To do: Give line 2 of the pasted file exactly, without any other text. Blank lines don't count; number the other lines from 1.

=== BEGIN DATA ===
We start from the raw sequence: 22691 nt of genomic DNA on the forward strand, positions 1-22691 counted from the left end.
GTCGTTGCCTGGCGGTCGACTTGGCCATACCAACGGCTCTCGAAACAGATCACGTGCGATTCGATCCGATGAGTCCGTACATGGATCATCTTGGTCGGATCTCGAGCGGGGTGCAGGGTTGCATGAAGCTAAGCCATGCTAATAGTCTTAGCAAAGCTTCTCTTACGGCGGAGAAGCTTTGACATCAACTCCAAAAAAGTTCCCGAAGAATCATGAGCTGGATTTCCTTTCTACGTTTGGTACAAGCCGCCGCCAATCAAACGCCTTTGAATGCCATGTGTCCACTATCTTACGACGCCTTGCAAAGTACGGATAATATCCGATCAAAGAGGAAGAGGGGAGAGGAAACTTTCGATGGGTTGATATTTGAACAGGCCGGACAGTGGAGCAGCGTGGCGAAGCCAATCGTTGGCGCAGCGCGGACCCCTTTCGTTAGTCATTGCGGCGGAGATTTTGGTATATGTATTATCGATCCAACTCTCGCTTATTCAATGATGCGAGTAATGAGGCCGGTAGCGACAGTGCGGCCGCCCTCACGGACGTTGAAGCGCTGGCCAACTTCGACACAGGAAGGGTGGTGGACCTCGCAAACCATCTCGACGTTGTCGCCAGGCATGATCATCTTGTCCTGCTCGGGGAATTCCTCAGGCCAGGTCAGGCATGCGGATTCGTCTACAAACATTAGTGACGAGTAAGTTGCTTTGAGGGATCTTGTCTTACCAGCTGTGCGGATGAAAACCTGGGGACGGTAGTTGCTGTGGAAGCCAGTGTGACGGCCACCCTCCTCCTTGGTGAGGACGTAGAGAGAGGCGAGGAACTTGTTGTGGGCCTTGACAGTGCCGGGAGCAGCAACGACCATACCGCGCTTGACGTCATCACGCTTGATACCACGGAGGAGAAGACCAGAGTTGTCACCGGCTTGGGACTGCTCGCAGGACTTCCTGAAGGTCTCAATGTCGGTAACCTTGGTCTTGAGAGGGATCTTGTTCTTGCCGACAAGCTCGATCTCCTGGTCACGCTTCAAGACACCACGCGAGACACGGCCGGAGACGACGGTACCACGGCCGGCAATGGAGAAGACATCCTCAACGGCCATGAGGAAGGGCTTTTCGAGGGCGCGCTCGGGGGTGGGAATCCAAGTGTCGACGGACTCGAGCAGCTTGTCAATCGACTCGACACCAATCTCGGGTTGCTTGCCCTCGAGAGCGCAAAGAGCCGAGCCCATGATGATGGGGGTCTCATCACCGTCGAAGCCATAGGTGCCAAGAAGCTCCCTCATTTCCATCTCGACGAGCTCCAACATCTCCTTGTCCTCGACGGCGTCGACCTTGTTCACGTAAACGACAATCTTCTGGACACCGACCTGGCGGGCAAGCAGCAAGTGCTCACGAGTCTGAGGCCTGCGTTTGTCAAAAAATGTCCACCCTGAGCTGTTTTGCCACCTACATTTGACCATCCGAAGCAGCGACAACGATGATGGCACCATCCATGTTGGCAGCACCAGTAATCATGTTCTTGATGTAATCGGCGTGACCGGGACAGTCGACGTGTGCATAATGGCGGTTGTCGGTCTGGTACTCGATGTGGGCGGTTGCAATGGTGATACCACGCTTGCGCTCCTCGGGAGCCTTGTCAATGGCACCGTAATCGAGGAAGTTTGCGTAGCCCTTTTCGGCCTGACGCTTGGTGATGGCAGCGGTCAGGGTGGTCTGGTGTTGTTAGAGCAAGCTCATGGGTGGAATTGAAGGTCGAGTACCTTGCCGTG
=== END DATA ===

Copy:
GTCGTTGCCTGGCGGTCGACTTGGCCATACCAACGGCTCTCGAAACAGATCACGTGCGATTCGATCCGATGAGTCCGTACATGGATCATCTTGGTCGGATCTCGAGCGGGGTGCAGGGTTGCATGAAGCTAAGCCATGCTAATAGTCTTAGCAAAGCTTCTCTTACGGCGGAGAAGCTTTGACATCAACTCCAAAAAAGTTCCCGAAGAATCATGAGCTGGATTTCCTTTCTACGTTTGGTACAAGCCGCCGCCAATCAAACGCCTTTGAATGCCATGTGTCCACTATCTTACGACGCCTTGCAAAGTACGGATAATATCCGATCAAAGAGGAAGAGGGGAGAGGAAACTTTCGATGGGTTGATATTTGAACAGGCCGGACAGTGGAGCAGCGTGGCGAAGCCAATCGTTGGCGCAGCGCGGACCCCTTTCGTTAGTCATTGCGGCGGAGATTTTGGTATATGTATTATCGATCCAACTCTCGCTTATTCAATGATGCGAGTAATGAGGCCGGTAGCGACAGTGCGGCCGCCCTCACGGACGTTGAAGCGCTGGCCAACTTCGACACAGGAAGGGTGGTGGACCTCGCAAACCATCTCGACGTTGTCGCCAGGCATGATCATCTTGTCCTGCTCGGGGAATTCCTCAGGCCAGGTCAGGCATGCGGATTCGTCTACAAACATTAGTGACGAGTAAGTTGCTTTGAGGGATCTTGTCTTACCAGCTGTGCGGATGAAAACCTGGGGACGGTAGTTGCTGTGGAAGCCAGTGTGACGGCCACCCTCCTCCTTGGTGAGGACGTAGAGAGAGGCGAGGAACTTGTTGTGGGCCTTGACAGTGCCGGGAGCAGCAACGACCATACCGCGCTTGACGTCATCACGCTTGATACCACGGAGGAGAAGACCAGAGTTGTCACCGGCTTGGGACTGCTCGCAGGACTTCCTGAAGGTCTCAATGTCGGTAACCTTGGTCTTGAGAGGGATCTTGTTCTTGCCGACAAGCTCGATCTCCTGGTCACGCTTCAAGACACCACGCGAGACACGGCCGGAGACGACGGTACCACGGCCGGCAATGGAGAAGACATCCTCAACGGCCATGAGGAAGGGCTTTTCGAGGGCGCGCTCGGGGGTGGGAATCCAAGTGTCGACGGACTCGAGCAGCTTGTCAATCGACTCGACACCAATCTCGGGTTGCTTGCCCTCGAGAGCGCAAAGAGCCGAGCCCATGATGATGGGGGTCTCATCACCGTCGAAGCCATAGGTGCCAAGAAGCTCCCTCATTTCCATCTCGACGAGCTCCAACATCTCCTTGTCCTCGACGGCGTCGACCTTGTTCACGTAAACGACAATCTTCTGGACACCGACCTGGCGGGCAAGCAGCAAGTGCTCACGAGTCTGAGGCCTGCGTTTGTCAAAAAATGTCCACCCTGAGCTGTTTTGCCACCTACATTTGACCATCCGAAGCAGCGACAACGATGATGGCACCATCCATGTTGGCAGCACCAGTAATCATGTTCTTGATGTAATCGGCGTGACCGGGACAGTCGACGTGTGCATAATGGCGGTTGTCGGTCTGGTACTCGATGTGGGCGGTTGCAATGGTGATACCACGCTTGCGCTCCTCGGGAGCCTTGTCAATGGCACCGTAATCGAGGAAGTTTGCGTAGCCCTTTTCGGCCTGACGCTTGGTGATGGCAGCGGTCAGGGTGGTCTGGTGTTGTTAGAGCAAGCTCATGGGTGGAATTGAAGGTCGAGTACCTTGCCGTG